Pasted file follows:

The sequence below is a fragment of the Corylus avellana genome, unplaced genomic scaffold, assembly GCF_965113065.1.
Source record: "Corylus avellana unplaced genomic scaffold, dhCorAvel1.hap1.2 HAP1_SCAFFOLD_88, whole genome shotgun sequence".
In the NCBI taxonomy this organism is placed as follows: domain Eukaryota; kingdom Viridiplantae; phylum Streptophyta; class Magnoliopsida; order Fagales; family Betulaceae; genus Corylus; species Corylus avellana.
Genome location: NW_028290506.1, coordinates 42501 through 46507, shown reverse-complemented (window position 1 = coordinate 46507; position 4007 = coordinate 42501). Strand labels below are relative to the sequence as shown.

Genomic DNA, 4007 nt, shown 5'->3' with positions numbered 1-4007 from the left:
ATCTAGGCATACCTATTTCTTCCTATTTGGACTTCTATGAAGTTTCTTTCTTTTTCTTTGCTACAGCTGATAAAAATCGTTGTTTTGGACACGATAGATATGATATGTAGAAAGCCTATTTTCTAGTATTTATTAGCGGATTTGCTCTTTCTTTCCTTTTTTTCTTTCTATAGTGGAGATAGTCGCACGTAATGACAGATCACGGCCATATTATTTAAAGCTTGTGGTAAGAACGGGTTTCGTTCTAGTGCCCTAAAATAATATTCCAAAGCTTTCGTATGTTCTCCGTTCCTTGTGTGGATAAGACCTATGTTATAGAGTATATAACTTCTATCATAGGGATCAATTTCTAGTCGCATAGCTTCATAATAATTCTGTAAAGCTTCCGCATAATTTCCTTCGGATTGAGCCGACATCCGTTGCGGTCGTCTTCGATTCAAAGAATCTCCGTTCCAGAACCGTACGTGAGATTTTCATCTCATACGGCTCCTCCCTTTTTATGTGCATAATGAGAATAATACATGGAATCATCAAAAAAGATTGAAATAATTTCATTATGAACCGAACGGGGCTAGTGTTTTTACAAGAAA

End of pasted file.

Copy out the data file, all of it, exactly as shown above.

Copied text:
The sequence below is a fragment of the Corylus avellana genome, unplaced genomic scaffold, assembly GCF_965113065.1.
Source record: "Corylus avellana unplaced genomic scaffold, dhCorAvel1.hap1.2 HAP1_SCAFFOLD_88, whole genome shotgun sequence".
In the NCBI taxonomy this organism is placed as follows: domain Eukaryota; kingdom Viridiplantae; phylum Streptophyta; class Magnoliopsida; order Fagales; family Betulaceae; genus Corylus; species Corylus avellana.
Genome location: NW_028290506.1, coordinates 42501 through 46507, shown reverse-complemented (window position 1 = coordinate 46507; position 4007 = coordinate 42501). Strand labels below are relative to the sequence as shown.

Genomic DNA, 4007 nt, shown 5'->3' with positions numbered 1-4007 from the left:
ATCTAGGCATACCTATTTCTTCCTATTTGGACTTCTATGAAGTTTCTTTCTTTTTCTTTGCTACAGCTGATAAAAATCGTTGTTTTGGACACGATAGATATGATATGTAGAAAGCCTATTTTCTAGTATTTATTAGCGGATTTGCTCTTTCTTTCCTTTTTTTCTTTCTATAGTGGAGATAGTCGCACGTAATGACAGATCACGGCCATATTATTTAAAGCTTGTGGTAAGAACGGGTTTCGTTCTAGTGCCCTAAAATAATATTCCAAAGCTTTCGTATGTTCTCCGTTCCTTGTGTGGATAAGACCTATGTTATAGAGTATATAACTTCTATCATAGGGATCAATTTCTAGTCGCATAGCTTCATAATAATTCTGTAAAGCTTCCGCATAATTTCCTTCGGATTGAGCCGACATCCGTTGCGGTCGTCTTCGATTCAAAGAATCTCCGTTCCAGAACCGTACGTGAGATTTTCATCTCATACGGCTCCTCCCTTTTTATGTGCATAATGAGAATAATACATGGAATCATCAAAAAAGATTGAAATAATTTCATTATGAACCGAACGGGGCTAGTGTTTTTACAAGAAA